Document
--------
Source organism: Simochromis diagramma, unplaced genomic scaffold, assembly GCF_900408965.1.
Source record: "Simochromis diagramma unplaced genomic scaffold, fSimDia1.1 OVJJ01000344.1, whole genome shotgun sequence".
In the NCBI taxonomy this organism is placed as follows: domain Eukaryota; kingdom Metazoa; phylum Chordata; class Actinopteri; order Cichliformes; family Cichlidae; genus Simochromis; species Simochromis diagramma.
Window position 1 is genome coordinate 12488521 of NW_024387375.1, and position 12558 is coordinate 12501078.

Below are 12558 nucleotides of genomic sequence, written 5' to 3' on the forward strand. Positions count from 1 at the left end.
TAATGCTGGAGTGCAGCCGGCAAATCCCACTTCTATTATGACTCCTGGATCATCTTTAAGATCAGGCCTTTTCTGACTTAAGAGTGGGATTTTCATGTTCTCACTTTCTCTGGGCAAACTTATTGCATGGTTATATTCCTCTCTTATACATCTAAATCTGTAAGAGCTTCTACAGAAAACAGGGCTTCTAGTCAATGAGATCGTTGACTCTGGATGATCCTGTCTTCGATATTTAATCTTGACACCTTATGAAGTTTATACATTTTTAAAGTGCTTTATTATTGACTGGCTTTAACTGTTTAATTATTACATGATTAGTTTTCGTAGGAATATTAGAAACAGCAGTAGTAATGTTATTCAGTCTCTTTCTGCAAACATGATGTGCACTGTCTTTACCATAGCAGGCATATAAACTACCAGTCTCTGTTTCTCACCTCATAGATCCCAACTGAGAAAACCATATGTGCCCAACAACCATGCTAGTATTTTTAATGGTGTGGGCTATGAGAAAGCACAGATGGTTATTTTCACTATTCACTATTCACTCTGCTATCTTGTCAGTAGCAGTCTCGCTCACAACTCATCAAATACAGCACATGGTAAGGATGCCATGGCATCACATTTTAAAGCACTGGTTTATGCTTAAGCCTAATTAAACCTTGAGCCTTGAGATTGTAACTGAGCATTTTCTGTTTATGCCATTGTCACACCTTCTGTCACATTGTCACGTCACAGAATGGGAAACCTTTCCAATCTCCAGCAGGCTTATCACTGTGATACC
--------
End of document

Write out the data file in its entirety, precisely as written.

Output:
Source organism: Simochromis diagramma, unplaced genomic scaffold, assembly GCF_900408965.1.
Source record: "Simochromis diagramma unplaced genomic scaffold, fSimDia1.1 OVJJ01000344.1, whole genome shotgun sequence".
In the NCBI taxonomy this organism is placed as follows: domain Eukaryota; kingdom Metazoa; phylum Chordata; class Actinopteri; order Cichliformes; family Cichlidae; genus Simochromis; species Simochromis diagramma.
Window position 1 is genome coordinate 12488521 of NW_024387375.1, and position 12558 is coordinate 12501078.

Below are 12558 nucleotides of genomic sequence, written 5' to 3' on the forward strand. Positions count from 1 at the left end.
TAATGCTGGAGTGCAGCCGGCAAATCCCACTTCTATTATGACTCCTGGATCATCTTTAAGATCAGGCCTTTTCTGACTTAAGAGTGGGATTTTCATGTTCTCACTTTCTCTGGGCAAACTTATTGCATGGTTATATTCCTCTCTTATACATCTAAATCTGTAAGAGCTTCTACAGAAAACAGGGCTTCTAGTCAATGAGATCGTTGACTCTGGATGATCCTGTCTTCGATATTTAATCTTGACACCTTATGAAGTTTATACATTTTTAAAGTGCTTTATTATTGACTGGCTTTAACTGTTTAATTATTACATGATTAGTTTTCGTAGGAATATTAGAAACAGCAGTAGTAATGTTATTCAGTCTCTTTCTGCAAACATGATGTGCACTGTCTTTACCATAGCAGGCATATAAACTACCAGTCTCTGTTTCTCACCTCATAGATCCCAACTGAGAAAACCATATGTGCCCAACAACCATGCTAGTATTTTTAATGGTGTGGGCTATGAGAAAGCACAGATGGTTATTTTCACTATTCACTATTCACTCTGCTATCTTGTCAGTAGCAGTCTCGCTCACAACTCATCAAATACAGCACATGGTAAGGATGCCATGGCATCACATTTTAAAGCACTGGTTTATGCTTAAGCCTAATTAAACCTTGAGCCTTGAGATTGTAACTGAGCATTTTCTGTTTATGCCATTGTCACACCTTCTGTCACATTGTCACGTCACAGAATGGGAAACCTTTCCAATCTCCAGCAGGCTTATCACTGTGATACC